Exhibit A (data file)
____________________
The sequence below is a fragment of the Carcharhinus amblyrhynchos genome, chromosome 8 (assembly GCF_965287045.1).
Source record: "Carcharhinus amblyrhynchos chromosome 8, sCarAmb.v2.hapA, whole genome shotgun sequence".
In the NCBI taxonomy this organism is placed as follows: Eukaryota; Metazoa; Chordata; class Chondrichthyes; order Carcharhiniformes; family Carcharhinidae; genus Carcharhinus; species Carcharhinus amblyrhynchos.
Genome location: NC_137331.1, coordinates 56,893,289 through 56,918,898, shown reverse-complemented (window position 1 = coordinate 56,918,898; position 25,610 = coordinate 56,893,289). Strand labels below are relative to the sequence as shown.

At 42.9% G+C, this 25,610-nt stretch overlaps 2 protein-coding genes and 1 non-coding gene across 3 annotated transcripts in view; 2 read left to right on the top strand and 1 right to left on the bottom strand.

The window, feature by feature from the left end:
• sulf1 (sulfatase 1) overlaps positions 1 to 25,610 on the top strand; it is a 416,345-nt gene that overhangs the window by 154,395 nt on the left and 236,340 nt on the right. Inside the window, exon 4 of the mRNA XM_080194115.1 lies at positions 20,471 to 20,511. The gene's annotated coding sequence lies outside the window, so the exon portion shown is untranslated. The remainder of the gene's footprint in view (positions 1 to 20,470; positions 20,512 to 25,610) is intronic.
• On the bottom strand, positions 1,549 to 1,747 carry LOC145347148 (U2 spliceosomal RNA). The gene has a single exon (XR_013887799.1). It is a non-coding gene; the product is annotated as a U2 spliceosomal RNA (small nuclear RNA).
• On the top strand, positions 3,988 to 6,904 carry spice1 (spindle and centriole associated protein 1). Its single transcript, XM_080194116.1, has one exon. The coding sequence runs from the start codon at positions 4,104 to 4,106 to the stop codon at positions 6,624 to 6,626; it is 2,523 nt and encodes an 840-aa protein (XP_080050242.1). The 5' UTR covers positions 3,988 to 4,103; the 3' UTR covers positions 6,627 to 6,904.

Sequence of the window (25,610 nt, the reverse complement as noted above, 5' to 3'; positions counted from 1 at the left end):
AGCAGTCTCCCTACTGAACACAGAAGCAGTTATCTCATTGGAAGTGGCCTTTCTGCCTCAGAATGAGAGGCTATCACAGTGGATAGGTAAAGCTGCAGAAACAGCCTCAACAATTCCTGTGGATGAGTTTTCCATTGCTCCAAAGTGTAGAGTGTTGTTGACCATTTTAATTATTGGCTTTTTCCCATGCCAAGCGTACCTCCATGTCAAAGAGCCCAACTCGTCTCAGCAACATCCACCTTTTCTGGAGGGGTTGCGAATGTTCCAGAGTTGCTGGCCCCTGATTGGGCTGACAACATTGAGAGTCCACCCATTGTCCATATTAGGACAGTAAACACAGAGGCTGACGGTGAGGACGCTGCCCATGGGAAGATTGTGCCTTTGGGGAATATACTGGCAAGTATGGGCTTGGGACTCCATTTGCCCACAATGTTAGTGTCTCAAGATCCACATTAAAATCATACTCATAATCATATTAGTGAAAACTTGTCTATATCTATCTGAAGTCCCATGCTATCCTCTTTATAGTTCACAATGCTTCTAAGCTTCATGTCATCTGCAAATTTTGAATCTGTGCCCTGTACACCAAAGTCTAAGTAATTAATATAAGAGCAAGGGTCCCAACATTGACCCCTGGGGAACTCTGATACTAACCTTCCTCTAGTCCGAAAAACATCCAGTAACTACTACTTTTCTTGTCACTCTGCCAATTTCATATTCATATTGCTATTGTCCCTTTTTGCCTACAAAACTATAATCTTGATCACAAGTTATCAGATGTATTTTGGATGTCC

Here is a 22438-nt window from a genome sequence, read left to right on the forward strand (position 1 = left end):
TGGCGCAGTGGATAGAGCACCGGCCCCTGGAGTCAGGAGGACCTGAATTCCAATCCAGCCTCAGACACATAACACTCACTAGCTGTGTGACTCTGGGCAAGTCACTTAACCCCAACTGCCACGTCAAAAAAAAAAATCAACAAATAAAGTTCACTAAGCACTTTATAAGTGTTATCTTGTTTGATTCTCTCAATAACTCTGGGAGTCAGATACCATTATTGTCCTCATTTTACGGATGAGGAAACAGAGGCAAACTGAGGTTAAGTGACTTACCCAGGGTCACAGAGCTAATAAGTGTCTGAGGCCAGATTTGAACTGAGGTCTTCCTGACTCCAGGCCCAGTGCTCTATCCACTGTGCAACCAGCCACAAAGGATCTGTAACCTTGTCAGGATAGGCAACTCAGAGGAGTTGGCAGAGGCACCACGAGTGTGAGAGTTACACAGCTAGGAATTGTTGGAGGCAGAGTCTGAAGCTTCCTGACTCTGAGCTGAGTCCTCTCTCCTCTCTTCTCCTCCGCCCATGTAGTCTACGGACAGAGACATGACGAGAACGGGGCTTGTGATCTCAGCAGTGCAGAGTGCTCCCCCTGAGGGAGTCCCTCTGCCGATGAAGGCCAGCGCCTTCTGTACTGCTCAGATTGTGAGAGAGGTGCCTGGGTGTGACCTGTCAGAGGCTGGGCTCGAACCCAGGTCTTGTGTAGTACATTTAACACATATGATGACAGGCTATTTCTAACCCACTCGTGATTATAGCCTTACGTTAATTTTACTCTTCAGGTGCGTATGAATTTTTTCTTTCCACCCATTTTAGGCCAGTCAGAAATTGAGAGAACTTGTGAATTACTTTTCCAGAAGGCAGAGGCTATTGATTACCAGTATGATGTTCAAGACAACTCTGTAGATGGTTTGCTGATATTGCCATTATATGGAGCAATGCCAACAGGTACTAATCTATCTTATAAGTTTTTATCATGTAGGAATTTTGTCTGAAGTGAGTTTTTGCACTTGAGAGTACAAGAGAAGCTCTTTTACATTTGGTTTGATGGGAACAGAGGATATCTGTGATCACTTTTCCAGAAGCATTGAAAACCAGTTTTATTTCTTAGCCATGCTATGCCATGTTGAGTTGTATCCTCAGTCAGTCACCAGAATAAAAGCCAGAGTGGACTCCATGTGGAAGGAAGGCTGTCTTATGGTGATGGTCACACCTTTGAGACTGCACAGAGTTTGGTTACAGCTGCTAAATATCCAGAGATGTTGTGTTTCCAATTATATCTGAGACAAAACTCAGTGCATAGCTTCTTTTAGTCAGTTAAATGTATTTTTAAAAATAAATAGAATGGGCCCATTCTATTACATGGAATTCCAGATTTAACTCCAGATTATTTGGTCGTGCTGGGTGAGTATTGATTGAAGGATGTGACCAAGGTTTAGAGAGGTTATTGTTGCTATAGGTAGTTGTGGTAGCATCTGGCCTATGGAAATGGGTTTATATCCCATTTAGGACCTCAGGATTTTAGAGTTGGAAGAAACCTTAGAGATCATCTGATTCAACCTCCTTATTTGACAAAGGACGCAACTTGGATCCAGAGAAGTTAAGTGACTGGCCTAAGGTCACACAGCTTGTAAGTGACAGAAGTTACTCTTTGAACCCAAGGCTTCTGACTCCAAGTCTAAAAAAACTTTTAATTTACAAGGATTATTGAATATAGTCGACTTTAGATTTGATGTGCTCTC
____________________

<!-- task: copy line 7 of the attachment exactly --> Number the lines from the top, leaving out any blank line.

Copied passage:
• sulf1 (sulfatase 1) overlaps positions 1 to 25,610 on the top strand; it is a 416,345-nt gene that overhangs the window by 154,395 nt on the left and 236,340 nt on the right. Inside the window, exon 4 of the mRNA XM_080194115.1 lies at positions 20,471 to 20,511. The gene's annotated coding sequence lies outside the window, so the exon portion shown is untranslated. The remainder of the gene's footprint in view (positions 1 to 20,470; positions 20,512 to 25,610) is intronic.